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Kansas Lawmaker Posts Online Meme Insulting Mexicans, Hillary Clinton

By Bryan Lowry, The Wichita Eagle (TNS)

WICHITA, Kan. — A Kansas state lawmaker says he shared a racially tinged Internet meme on his Facebook page by accident this past weekend.

Rep. Les Osterman, R-Wichita, said he hit the wrong button when he posted a “Mexican Word of the Day” meme on his page Saturday. The post depicted a man in a sombrero and Democratic presidential front-runner Hillary Clinton, paired with text that said “Mexican Word of the Day: Bishop” and continued: “Can someone please shut this bishop?!”

Osterman said he hadn’t realized he had shared the image and deleted the post after receiving a phone call.

“That was a pure, honest mistake. I accidentally hit the wrong button,” Osterman said. “I’ve got to live with something I accidentally did. I regret it. Didn’t do it deliberately and everybody that knows my Facebook, has watched my Facebook page, knows that.”

The lawmaker’s page is mostly filled with messages about Native American culture and U.S. military veterans.

The same weekend that he shared the “Mexican Word” meme, Osterman, who has Rosebud Sioux heritage, posted multiple memes decrying historical treatment of Native Americans and poking fun at anti-immigrant furor with the message: “I hate to tell you this but you’re all illegal aliens.”

Another lawmaker, Rep. John Bradford, R-Lansing, shared a “Mexican Word” meme that featured a derogatory message about President Barack Obama earlier this month. He apologized after Latino leaders called the post racist.

©2016 The Wichita Eagle (Wichita, Kan.). Distributed by Tribune Content Agency, LLC.

Photo: Rep. Les Osterman, R-Wichita via kslegislature.org

 

Tax Plan Passes Kansas House After Emotional Overnight Debate

By Bryan Lowry, The Wichita Eagle (TNS)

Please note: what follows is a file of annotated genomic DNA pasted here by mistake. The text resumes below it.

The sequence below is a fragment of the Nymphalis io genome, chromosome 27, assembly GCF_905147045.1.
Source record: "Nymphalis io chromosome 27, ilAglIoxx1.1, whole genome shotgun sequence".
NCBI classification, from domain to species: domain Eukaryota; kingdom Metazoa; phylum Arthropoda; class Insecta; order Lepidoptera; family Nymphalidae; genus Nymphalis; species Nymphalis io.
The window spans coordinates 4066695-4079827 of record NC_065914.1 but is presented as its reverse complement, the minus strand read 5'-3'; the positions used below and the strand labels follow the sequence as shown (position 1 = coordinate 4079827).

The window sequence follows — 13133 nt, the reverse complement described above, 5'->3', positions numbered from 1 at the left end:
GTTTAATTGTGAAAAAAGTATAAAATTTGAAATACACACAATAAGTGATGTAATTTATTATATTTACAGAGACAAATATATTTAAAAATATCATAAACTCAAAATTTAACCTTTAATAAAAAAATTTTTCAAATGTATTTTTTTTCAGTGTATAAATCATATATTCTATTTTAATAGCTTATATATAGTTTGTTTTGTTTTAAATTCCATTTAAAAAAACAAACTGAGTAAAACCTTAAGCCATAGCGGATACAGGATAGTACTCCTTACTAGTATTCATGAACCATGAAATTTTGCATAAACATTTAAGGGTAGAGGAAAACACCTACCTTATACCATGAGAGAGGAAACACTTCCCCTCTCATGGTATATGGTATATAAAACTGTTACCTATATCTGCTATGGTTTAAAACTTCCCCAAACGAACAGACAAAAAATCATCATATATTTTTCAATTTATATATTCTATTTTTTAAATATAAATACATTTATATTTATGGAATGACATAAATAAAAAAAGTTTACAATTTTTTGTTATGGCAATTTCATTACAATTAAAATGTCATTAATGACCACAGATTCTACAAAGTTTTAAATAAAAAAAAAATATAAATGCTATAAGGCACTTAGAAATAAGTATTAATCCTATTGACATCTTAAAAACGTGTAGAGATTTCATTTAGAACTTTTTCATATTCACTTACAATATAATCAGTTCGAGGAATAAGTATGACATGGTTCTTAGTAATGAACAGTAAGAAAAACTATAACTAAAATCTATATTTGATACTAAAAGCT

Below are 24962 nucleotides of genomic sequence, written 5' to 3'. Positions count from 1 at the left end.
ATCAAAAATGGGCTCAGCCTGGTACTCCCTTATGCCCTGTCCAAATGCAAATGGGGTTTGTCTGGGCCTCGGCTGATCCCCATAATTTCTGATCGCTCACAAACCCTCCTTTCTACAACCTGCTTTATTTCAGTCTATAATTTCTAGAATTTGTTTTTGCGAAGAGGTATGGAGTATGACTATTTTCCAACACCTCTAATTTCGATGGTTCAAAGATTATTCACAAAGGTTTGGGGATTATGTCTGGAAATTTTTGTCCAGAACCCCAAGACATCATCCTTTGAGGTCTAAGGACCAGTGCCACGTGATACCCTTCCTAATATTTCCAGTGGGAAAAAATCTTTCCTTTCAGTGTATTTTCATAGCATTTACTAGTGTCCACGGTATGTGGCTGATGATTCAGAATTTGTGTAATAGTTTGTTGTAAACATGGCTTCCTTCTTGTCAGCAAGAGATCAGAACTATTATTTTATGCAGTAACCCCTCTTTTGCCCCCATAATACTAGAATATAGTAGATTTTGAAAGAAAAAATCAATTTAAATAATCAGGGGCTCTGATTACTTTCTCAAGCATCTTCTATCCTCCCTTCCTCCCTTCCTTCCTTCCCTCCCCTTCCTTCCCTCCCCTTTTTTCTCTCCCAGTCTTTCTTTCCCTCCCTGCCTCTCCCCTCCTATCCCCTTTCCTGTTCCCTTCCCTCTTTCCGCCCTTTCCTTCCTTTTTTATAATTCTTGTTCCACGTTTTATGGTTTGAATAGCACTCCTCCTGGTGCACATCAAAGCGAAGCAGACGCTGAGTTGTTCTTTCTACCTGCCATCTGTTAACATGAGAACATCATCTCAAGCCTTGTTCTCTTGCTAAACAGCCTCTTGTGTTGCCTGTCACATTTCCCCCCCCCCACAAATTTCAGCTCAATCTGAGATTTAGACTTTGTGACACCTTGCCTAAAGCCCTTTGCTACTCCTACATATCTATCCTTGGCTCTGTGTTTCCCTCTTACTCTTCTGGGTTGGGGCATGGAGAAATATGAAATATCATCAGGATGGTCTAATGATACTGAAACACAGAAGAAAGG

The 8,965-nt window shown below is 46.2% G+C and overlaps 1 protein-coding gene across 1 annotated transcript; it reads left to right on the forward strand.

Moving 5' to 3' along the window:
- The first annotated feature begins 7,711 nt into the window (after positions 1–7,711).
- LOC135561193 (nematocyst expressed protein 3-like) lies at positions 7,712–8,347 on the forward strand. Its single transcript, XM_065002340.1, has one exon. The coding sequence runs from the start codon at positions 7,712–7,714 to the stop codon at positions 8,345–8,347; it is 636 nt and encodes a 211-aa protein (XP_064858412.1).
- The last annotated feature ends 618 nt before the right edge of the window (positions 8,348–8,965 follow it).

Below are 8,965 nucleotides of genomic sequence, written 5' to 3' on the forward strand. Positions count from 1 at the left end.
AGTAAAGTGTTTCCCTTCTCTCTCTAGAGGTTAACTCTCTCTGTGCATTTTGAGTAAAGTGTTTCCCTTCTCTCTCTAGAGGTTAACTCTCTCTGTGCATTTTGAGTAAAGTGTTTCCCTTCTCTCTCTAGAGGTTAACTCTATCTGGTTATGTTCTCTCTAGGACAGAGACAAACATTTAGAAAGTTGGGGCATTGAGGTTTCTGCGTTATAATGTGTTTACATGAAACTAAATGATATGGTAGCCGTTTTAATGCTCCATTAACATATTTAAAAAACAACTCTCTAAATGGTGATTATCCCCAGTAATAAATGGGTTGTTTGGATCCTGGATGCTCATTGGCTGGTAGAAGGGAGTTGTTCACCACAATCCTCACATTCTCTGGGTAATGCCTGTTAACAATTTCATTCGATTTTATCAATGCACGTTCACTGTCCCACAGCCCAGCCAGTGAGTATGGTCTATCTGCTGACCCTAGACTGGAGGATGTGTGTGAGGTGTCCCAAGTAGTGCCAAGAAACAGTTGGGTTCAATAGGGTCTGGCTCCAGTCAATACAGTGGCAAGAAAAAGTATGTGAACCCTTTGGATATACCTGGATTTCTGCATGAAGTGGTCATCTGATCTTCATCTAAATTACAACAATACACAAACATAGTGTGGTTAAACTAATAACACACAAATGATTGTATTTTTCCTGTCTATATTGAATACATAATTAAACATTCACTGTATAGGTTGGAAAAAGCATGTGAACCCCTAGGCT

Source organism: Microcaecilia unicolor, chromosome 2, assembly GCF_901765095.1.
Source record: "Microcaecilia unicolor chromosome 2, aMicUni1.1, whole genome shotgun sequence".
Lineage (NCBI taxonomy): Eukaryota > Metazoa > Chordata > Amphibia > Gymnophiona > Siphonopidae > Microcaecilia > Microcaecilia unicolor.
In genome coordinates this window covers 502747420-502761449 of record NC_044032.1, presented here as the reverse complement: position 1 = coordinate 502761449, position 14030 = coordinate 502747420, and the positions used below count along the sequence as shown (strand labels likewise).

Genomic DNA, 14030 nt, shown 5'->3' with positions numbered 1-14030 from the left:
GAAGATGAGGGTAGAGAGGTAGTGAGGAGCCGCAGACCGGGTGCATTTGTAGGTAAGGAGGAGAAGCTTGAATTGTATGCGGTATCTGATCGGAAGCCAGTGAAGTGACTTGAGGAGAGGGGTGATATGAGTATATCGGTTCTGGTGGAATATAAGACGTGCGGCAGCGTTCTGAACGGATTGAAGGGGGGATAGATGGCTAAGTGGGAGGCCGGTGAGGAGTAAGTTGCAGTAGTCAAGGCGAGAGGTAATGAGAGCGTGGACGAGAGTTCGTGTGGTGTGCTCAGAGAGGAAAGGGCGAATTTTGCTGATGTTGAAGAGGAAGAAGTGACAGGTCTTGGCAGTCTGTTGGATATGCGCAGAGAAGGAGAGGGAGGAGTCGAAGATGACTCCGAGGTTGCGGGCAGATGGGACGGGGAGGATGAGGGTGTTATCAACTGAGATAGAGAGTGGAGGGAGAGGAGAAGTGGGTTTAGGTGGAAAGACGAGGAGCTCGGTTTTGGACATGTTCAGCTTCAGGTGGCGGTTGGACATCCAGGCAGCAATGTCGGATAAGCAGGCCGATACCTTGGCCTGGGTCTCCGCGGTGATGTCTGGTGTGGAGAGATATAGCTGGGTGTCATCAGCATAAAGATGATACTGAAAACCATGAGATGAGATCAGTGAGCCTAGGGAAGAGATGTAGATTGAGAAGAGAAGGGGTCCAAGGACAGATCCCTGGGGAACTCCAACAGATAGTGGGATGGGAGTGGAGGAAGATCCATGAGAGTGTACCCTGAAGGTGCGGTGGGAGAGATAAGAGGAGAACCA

WICHITA, Kan. — A tax plan crawled to passage in the Kansas House in the early hours Friday morning, after Gov. Sam Brownback warned lawmakers that massive budget cuts would occur Monday if they failed to act on taxes.

The House began debate on a pair of bills at 1:30 a.m. meant to plug the state’s nearly $400 million budget hole. It did not pass until after 4 a.m.

Democrats castigated Republican leaders for holding the debate at such an hour when lawmakers are weary and most of the public are asleep.

But Republican lawmakers stressed the urgency of passing a bill now rather than later with the state staring down massive cuts if lawmakers failed to act.

The first bill scraped by with 63 votes, the bare minimum for passage, and the second initially fell four votes short.

House Speaker Ray Merrick, a Republican, invoked a rule known as “the call of the House,” which pauses the vote and requires the Kansas Highway Patrol to search for missing representatives. Merrick and other Republican leaders picked up their phones and aggressively pressed colleagues to back the bill.

“I need some movement,” the speaker emphatically said into his phone within earshot of reporters seated nearby.

The call lasted more than two hours before Rep. Blake Carpenter, a Republican, cast the deciding vote after 4 a.m. Carpenter left the House chamber before answering questions.

“Sometimes it’s hard to get 63 votes,” Merrick reflected after the bill passed. “That’s the way the process works. It’s a hard vote for Republicans raising taxes. It’s a real tough vote for me.”

Before the pair of bills can go to the governor’s desk the Senate will have to pass one of the bills, which isn’t guaranteed.

“It moves that last train down the track,” Merrick said about the House vote.

The two bills generate $384 million in revenue, which if added to other legislation passed this year, would fill the state’s shortfall and leave the state with a razor-thin $36 million ending balance in fiscal year 2016, which begins in July. House leaders are also counting on the governor to issue $50 million in unspecified budget cuts of his own to bring the total to $86 million.